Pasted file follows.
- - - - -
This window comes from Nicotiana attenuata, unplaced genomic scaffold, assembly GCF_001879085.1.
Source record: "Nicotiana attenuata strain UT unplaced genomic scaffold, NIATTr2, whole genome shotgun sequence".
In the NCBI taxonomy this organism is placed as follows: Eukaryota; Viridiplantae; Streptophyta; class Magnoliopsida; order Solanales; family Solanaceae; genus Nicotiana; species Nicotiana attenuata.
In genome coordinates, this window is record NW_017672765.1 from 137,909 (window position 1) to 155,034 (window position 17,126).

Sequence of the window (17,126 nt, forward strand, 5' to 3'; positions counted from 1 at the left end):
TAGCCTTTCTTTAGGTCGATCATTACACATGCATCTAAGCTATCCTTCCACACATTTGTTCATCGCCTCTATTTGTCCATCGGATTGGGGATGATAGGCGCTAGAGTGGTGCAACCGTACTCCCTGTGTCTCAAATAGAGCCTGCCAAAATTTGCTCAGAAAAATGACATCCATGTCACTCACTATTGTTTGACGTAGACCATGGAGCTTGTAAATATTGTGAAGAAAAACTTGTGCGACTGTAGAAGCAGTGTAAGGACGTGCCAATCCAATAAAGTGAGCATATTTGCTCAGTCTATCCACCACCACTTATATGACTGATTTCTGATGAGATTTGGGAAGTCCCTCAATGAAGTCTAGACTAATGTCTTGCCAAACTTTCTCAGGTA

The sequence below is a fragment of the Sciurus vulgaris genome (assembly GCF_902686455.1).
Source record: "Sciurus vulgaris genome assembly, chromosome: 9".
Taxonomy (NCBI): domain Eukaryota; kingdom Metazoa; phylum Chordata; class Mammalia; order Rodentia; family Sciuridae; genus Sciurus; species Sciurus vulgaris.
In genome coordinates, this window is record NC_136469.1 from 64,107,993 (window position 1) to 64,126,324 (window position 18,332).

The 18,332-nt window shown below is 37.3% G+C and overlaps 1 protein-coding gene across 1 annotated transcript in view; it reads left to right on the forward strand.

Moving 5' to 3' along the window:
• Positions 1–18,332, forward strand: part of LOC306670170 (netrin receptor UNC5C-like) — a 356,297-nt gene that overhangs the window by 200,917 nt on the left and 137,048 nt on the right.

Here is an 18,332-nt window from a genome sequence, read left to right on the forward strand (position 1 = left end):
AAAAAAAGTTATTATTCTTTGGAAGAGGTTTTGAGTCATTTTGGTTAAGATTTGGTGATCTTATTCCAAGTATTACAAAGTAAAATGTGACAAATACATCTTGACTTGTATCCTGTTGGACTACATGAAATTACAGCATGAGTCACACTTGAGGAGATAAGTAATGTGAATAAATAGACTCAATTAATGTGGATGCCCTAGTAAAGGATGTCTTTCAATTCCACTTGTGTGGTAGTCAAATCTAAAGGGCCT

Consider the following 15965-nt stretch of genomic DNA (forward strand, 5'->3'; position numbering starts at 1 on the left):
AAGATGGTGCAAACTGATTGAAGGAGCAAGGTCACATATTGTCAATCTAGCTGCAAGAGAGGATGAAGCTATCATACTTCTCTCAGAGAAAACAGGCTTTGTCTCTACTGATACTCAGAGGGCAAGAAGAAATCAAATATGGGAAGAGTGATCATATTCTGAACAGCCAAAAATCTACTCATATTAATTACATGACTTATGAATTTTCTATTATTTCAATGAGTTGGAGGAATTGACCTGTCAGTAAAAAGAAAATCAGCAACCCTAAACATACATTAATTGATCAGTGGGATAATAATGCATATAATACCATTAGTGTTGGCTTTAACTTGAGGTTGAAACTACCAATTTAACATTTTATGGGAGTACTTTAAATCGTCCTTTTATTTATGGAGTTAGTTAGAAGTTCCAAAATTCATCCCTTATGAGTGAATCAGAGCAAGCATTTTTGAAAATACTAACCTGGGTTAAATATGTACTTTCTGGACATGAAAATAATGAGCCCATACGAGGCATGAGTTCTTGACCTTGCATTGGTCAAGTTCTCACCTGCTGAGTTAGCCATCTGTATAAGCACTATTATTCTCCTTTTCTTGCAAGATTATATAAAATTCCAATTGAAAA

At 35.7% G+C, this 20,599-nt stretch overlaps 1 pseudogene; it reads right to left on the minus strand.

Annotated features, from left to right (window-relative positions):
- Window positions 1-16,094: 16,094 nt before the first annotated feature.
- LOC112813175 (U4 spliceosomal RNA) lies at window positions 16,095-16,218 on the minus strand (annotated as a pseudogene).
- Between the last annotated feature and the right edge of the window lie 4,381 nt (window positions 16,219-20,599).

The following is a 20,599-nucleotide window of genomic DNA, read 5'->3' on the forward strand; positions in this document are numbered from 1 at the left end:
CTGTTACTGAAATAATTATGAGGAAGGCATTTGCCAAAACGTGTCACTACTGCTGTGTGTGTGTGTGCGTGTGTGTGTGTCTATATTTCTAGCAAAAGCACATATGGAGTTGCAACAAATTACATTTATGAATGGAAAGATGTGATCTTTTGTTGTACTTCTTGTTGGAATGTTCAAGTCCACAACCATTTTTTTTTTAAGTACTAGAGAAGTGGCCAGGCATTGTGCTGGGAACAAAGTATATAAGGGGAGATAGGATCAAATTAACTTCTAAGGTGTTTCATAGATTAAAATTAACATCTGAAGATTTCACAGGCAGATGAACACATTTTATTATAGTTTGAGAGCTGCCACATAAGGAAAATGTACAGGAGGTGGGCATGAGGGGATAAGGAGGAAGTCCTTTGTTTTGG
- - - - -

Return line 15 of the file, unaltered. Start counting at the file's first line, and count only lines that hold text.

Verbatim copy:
AAAAAAAGTTATTATTCTTTGGAAGAGGTTTTGAGTCATTTTGGTTAAGATTTGGTGATCTTATTCCAAGTATTACAAAGTAAAATGTGACAAATACATCTTGACTTGTATCCTGTTGGACTACATGAAATTACAGCATGAGTCACACTTGAGGAGATAAGTAATGTGAATAAATAGACTCAATTAATGTGGATGCCCTAGTAAAGGATGTCTTTCAATTCCACTTGTGTGGTAGTCAAATCTAAAGGGCCT